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Why an Oil Company Backs Jerry Brown

The investment in diverting elsewhere California government’s thirst for revenue is already paying off.
Commentary

Note: This article originally appeared in the Orange County Register on April 4, 2012

Why would Occidental Petroleum, America's fourth-largest oil company, donate $250,000 to a tax-hiking ballot initiative in California?

California's expansive state government has found itself chronically short of funds as much due to a 31 percent boost in state spending from 2003-07 as to the economic slowdown. As a consequence, it may seem that tax-increase proposals have outnumbered jobs created in recent years.

Many big corporations backed Gov. Arnold Schwarzenegger's $24 billion tax increase in 2009, reasoning that the taxes proposed beat the alternative: hiking taxes on business or the state's oil industry.

California has the third-largest proven U.S. oil reserves, with the highest gas tax and the fifth-highest overall tax on the oil industry. But, taking more from California's oil producers is a perennial favorite as it satisfies two important constituencies: environmentalists and consumers of government services.

Squeezing tax revenue out of oil isn't that simple, however. California crude is heavy and sulfur-laden, making it more costly to refine and thus discounting its value by about 10 percent. A California oil "extraction tax" would act to destroy oil reserves by making locally produced oil more costly to recover, inadvertently boosting foreign oil, which California can't tax. As a result, the value of Occidental's California oil reserves drop to the extent taxed.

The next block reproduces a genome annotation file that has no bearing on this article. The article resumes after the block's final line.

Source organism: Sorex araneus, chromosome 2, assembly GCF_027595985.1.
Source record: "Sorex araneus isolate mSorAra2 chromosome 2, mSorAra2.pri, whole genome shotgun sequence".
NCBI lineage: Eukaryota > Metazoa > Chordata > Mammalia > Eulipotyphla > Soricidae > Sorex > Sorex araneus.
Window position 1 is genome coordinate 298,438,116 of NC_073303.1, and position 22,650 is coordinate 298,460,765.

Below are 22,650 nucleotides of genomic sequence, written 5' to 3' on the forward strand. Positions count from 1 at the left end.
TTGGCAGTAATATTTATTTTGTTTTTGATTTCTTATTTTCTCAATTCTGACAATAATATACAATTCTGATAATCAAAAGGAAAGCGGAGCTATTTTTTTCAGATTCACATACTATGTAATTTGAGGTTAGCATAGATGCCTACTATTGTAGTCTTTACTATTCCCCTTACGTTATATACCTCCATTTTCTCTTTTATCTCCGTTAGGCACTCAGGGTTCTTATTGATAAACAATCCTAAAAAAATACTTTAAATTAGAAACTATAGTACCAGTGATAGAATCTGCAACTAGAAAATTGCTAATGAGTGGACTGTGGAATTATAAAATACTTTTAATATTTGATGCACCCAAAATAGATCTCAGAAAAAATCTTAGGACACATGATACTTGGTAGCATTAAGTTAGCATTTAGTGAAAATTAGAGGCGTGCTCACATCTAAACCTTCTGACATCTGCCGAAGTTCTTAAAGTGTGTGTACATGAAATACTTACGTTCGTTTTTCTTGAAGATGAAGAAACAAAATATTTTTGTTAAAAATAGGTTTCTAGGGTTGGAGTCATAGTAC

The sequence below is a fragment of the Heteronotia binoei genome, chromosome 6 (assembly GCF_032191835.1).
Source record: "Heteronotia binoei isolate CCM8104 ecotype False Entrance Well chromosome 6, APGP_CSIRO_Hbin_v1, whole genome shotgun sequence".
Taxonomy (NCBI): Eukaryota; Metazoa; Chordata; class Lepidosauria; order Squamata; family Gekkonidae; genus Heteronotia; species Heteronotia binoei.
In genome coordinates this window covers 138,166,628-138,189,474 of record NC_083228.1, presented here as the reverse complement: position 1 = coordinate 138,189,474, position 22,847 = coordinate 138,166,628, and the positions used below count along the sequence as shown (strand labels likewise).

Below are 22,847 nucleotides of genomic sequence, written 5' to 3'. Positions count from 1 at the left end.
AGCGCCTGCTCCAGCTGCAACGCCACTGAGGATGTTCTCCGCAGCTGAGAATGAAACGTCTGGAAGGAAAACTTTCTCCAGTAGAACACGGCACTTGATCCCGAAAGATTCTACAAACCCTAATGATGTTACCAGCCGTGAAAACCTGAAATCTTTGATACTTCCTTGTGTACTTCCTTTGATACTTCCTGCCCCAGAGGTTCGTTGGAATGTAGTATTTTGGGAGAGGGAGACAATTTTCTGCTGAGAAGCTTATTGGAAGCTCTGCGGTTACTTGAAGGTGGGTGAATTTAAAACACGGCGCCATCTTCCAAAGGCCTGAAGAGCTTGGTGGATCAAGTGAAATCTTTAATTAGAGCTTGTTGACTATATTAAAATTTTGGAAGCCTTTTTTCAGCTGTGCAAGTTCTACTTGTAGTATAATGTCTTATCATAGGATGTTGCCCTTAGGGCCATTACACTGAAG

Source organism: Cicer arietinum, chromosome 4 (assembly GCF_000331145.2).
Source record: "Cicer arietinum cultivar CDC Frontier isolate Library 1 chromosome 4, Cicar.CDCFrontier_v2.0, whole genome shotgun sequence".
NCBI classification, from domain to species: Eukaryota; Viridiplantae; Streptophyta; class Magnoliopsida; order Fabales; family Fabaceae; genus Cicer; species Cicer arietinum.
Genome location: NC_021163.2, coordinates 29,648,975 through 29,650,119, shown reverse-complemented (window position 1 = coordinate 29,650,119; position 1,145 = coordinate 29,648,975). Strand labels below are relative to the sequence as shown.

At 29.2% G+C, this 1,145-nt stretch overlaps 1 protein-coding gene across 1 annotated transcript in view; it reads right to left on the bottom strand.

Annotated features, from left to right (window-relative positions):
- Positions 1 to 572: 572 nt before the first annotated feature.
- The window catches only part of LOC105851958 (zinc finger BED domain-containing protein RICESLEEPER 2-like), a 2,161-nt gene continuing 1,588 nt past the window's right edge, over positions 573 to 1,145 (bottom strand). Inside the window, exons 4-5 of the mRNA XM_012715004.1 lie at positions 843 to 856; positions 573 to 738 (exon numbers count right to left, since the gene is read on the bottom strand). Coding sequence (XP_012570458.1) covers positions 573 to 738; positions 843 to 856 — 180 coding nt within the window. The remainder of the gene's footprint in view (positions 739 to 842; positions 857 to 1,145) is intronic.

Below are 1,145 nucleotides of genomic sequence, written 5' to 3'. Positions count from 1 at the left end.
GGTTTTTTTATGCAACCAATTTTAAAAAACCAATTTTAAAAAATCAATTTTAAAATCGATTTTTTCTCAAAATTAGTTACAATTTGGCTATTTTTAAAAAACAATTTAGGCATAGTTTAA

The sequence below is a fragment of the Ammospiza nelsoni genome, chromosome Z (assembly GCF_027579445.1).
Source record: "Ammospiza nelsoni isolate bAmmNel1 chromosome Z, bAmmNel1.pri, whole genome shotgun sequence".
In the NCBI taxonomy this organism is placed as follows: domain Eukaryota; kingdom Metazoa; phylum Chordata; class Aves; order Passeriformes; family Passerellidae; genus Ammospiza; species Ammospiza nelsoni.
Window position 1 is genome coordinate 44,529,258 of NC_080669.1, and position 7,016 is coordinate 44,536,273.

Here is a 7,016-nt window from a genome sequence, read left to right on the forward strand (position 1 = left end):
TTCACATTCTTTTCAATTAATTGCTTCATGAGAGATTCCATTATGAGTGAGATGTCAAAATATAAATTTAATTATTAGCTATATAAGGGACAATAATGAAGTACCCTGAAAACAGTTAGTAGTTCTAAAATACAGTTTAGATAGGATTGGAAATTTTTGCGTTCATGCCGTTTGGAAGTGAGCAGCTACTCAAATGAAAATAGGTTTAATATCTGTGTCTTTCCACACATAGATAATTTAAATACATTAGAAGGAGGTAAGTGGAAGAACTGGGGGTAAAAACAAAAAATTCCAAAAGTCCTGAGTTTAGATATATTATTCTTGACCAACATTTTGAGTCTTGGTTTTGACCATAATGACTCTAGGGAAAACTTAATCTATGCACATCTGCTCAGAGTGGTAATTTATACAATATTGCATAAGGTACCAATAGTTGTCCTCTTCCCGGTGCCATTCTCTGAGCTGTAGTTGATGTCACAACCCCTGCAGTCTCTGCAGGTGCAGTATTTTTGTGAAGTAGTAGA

The power to tax is the power to destroy. What you tax, you get less of.

With this in mind, Occidental's $250,000 contribution to Gov. Jerry Brown's $9 billion tax hike initiative for the November ballot looks less like civic-minded corporate charity and more like a prudent investment. Especially since higher oil taxes would reduce the value of Occidental's California oil reserves by hundreds of millions of dollars.

But there's another rationale for Occidental's assistance to the governor.

Last October, Occidental Petroleum's CEO cited the snail's pace of drilling-permit approvals in California as the reason for a slowdown in Occidental's oil and natural-gas production. California granted 14 drilling permits out of 199 applications received through October 2011, a 7 percent rate. In 2009, 37 of 52 were granted, 71 percent.

California's oil industry and its allies pumped up pressure on Gov. Brown, reminding him that, with one of America's highest unemployment rates, California could ill-afford to turn away $1 billion in oil industry investment that would generate more than 6,000 jobs.

Weeks later, the governor fired the environmentally minded bureaucrat who was sitting on the drilling permits, replacing him with Mark Nechodom, the husband of California's Democratic secretary of state, Debra Bowen. In short order, financial analysts raised their share-price projections for Occidental by $12 – equivalent to about $8 billion in market value.

Seen in that context, giving $250,000 to raise taxes on every Californian and say "thanks" for a few drilling permits is a good investment.

California is already overtaxed, with state and local government spending 22.5 percent of the state's economy – 46 percent more as a portion of the economy than Texans spend.

Rather than rent-seeking or trying to shift tax hikes onto others, California's business leaders would do well to seek broad tax reform and rate reductions of California's tax code – a tax code rated by the Tax Foundation as being the third-worst for business and job creation in the nation.